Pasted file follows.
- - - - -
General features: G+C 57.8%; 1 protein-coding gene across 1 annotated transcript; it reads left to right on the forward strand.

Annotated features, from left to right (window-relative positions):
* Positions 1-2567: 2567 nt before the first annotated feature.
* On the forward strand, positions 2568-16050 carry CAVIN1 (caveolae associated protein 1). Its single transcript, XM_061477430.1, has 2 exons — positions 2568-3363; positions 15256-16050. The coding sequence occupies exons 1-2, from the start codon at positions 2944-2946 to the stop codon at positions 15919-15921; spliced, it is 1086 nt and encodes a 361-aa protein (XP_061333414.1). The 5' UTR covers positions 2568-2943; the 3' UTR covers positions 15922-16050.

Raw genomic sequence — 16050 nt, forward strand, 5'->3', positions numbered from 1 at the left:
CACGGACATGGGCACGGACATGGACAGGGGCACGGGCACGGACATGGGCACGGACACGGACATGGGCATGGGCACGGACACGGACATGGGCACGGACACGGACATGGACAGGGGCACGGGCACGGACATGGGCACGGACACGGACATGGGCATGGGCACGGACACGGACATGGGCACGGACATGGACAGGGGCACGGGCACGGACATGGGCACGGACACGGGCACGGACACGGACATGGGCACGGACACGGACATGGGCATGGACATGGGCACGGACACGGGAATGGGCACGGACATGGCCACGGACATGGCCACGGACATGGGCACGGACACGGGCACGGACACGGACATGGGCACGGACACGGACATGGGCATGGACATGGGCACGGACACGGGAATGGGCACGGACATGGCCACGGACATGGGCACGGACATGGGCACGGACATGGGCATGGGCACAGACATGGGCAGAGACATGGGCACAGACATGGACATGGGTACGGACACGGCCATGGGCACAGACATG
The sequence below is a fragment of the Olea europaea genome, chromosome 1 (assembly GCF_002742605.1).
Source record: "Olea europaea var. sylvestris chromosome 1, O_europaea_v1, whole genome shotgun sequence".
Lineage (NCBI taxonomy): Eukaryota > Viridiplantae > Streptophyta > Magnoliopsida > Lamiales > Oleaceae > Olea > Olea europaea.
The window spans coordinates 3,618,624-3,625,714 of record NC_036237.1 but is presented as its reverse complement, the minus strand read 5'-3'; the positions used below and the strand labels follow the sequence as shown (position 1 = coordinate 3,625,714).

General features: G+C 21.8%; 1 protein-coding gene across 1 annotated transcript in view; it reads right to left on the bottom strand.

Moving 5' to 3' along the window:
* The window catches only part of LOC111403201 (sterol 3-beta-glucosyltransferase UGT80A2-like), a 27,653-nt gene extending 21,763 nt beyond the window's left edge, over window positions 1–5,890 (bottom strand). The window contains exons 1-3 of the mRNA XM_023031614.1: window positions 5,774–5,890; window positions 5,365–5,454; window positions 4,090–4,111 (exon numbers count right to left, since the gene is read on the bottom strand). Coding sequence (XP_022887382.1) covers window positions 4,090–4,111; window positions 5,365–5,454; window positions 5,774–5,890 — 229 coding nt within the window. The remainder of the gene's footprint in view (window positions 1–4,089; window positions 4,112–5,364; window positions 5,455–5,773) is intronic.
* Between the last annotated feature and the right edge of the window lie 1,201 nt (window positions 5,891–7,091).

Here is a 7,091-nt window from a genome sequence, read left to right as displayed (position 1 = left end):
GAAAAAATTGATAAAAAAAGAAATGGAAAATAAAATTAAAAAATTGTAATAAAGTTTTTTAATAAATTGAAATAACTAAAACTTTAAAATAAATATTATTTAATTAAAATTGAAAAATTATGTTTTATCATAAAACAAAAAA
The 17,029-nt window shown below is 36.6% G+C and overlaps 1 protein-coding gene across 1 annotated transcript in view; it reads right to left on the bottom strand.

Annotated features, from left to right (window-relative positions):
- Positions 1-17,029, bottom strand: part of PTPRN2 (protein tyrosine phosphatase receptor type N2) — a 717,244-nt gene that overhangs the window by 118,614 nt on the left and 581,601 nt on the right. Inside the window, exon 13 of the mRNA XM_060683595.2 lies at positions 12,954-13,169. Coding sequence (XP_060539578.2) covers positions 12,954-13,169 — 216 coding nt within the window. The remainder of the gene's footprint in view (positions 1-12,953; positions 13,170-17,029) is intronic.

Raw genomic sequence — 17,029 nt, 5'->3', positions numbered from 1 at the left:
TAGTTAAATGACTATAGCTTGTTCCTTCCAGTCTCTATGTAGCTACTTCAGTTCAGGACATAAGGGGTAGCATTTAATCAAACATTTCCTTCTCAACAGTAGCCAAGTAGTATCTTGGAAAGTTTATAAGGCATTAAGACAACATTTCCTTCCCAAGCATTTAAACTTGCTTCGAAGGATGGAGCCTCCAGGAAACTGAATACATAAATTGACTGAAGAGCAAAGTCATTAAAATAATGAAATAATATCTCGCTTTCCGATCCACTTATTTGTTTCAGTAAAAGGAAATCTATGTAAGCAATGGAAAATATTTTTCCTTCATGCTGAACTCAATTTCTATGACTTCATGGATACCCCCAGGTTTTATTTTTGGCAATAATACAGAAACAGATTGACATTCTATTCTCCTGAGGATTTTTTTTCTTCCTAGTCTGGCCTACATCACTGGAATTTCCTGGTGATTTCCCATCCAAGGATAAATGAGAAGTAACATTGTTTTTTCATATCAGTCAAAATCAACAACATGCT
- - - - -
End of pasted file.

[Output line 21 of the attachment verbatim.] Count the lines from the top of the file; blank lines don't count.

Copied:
TAGTTAAATGACTATAGCTTGTTCCTTCCAGTCTCTATGTAGCTACTTCAGTTCAGGACATAAGGGGTAGCATTTAATCAAACATTTCCTTCTCAACAGTAGCCAAGTAGTATCTTGGAAAGTTTATAAGGCATTAAGACAACATTTCCTTCCCAAGCATTTAAACTTGCTTCGAAGGATGGAGCCTCCAGGAAACTGAATACATAAATTGACTGAAGAGCAAAGTCATTAAAATAATGAAATAATATCTCGCTTTCCGATCCACTTATTTGTTTCAGTAAAAGGAAATCTATGTAAGCAATGGAAAATATTTTTCCTTCATGCTGAACTCAATTTCTATGACTTCATGGATACCCCCAGGTTTTATTTTTGGCAATAATACAGAAACAGATTGACATTCTATTCTCCTGAGGATTTTTTTTCTTCCTAGTCTGGCCTACATCACTGGAATTTCCTGGTGATTTCCCATCCAAGGATAAATGAGAAGTAACATTGTTTTTTCATATCAGTCAAAATCAACAACATGCT